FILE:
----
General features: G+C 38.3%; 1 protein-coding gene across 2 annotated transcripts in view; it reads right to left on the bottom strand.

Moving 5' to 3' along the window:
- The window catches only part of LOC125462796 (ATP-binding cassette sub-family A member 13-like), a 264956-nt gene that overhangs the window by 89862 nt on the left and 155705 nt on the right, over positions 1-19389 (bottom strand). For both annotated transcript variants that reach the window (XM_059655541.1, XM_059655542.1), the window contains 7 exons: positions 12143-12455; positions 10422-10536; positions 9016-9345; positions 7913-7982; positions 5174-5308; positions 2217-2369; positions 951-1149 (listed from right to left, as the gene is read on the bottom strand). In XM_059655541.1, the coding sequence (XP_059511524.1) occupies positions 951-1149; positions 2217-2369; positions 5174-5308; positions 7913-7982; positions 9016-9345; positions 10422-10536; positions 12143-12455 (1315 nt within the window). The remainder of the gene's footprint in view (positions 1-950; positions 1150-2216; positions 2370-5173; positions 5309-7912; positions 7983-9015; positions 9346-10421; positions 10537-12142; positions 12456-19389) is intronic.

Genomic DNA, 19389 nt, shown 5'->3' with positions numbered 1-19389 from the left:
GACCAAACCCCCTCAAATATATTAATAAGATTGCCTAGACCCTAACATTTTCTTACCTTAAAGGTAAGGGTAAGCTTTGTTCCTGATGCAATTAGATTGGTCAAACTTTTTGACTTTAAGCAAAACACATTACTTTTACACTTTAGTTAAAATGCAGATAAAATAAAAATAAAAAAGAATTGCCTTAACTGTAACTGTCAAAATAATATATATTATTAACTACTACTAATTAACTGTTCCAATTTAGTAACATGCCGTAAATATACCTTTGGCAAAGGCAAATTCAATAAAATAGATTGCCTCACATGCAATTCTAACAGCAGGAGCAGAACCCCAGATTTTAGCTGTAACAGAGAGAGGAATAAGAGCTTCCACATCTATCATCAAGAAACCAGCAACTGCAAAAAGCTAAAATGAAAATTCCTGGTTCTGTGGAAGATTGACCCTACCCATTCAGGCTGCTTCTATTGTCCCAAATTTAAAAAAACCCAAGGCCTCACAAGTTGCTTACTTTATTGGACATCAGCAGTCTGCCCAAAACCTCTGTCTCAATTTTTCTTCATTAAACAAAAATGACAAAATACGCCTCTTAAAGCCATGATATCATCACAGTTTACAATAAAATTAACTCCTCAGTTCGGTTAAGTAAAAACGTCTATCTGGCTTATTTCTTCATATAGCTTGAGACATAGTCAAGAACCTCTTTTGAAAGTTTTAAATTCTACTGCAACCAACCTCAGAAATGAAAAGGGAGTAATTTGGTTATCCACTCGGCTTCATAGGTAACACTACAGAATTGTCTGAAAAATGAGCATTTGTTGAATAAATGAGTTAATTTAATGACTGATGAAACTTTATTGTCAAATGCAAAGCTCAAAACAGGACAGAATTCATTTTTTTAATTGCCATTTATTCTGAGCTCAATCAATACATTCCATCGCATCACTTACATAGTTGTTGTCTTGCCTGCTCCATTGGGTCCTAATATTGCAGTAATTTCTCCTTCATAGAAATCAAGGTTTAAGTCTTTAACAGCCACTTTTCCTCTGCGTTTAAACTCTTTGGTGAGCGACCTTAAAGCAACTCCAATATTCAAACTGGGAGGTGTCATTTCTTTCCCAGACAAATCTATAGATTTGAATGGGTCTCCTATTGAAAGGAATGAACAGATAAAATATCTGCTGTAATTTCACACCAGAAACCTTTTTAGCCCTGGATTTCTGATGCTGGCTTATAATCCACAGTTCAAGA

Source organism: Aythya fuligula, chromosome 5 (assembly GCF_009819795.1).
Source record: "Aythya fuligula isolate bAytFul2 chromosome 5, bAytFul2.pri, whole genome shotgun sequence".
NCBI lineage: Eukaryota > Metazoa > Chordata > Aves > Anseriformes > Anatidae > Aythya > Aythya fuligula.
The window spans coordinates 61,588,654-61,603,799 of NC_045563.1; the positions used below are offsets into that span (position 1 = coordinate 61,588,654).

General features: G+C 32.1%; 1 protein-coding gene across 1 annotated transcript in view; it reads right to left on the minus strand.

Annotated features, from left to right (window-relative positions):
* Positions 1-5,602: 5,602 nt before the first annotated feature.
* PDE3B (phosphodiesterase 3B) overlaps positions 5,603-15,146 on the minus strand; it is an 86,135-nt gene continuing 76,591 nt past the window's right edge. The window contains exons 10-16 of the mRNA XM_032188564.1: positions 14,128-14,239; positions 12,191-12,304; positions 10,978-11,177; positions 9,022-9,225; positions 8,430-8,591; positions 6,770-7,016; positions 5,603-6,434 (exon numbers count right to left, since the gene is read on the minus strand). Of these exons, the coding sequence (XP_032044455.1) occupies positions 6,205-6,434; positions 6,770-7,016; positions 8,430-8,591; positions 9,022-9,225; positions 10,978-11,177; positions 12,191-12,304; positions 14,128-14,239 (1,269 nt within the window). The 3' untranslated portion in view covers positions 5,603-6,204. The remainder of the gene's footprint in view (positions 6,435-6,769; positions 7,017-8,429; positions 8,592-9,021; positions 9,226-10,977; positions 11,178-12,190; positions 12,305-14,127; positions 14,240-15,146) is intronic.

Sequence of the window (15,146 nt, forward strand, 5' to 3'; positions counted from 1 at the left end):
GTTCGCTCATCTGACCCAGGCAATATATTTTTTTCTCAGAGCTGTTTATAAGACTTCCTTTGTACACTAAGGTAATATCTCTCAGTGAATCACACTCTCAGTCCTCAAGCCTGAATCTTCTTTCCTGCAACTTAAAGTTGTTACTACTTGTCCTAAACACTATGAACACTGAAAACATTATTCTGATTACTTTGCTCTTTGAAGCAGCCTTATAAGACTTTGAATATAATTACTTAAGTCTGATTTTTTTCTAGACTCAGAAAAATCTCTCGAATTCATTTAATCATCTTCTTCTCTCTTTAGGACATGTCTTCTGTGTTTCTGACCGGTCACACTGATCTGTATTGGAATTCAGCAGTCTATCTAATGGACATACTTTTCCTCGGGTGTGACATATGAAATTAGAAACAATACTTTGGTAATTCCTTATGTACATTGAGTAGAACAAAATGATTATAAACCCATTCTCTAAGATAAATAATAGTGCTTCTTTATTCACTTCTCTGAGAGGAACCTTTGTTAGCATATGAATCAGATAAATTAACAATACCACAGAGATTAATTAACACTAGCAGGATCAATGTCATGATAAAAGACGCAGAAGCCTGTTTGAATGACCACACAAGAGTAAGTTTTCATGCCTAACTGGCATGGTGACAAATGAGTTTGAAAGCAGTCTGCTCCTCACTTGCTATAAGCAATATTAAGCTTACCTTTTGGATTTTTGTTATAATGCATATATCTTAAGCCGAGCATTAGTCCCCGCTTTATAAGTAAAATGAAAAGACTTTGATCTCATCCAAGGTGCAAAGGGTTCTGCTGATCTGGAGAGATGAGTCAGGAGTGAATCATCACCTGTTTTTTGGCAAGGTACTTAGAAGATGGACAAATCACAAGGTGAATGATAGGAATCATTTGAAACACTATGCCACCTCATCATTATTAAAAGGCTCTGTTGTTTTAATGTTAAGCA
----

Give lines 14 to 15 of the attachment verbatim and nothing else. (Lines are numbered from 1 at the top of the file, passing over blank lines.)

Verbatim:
Sequence of the window (15,146 nt, forward strand, 5' to 3'; positions counted from 1 at the left end):
GTTCGCTCATCTGACCCAGGCAATATATTTTTTTCTCAGAGCTGTTTATAAGACTTCCTTTGTACACTAAGGTAATATCTCTCAGTGAATCACACTCTCAGTCCTCAAGCCTGAATCTTCTTTCCTGCAACTTAAAGTTGTTACTACTTGTCCTAAACACTATGAACACTGAAAACATTATTCTGATTACTTTGCTCTTTGAAGCAGCCTTATAAGACTTTGAATATAATTACTTAAGTCTGATTTTTTTCTAGACTCAGAAAAATCTCTCGAATTCATTTAATCATCTTCTTCTCTCTTTAGGACATGTCTTCTGTGTTTCTGACCGGTCACACTGATCTGTATTGGAATTCAGCAGTCTATCTAATGGACATACTTTTCCTCGGGTGTGACATATGAAATTAGAAACAATACTTTGGTAATTCCTTATGTACATTGAGTAGAACAAAATGATTATAAACCCATTCTCTAAGATAAATAATAGTGCTTCTTTATTCACTTCTCTGAGAGGAACCTTTGTTAGCATATGAATCAGATAAATTAACAATACCACAGAGATTAATTAACACTAGCAGGATCAATGTCATGATAAAAGACGCAGAAGCCTGTTTGAATGACCACACAAGAGTAAGTTTTCATGCCTAACTGGCATGGTGACAAATGAGTTTGAAAGCAGTCTGCTCCTCACTTGCTATAAGCAATATTAAGCTTACCTTTTGGATTTTTGTTATAATGCATATATCTTAAGCCGAGCATTAGTCCCCGCTTTATAAGTAAAATGAAAAGACTTTGATCTCATCCAAGGTGCAAAGGGTTCTGCTGATCTGGAGAGATGAGTCAGGAGTGAATCATCACCTGTTTTTTGGCAAGGTACTTAGAAGATGGACAAATCACAAGGTGAATGATAGGAATCATTTGAAACACTATGCCACCTCATCATTATTAAAAGGCTCTGTTGTTTTAATGTTAAGCA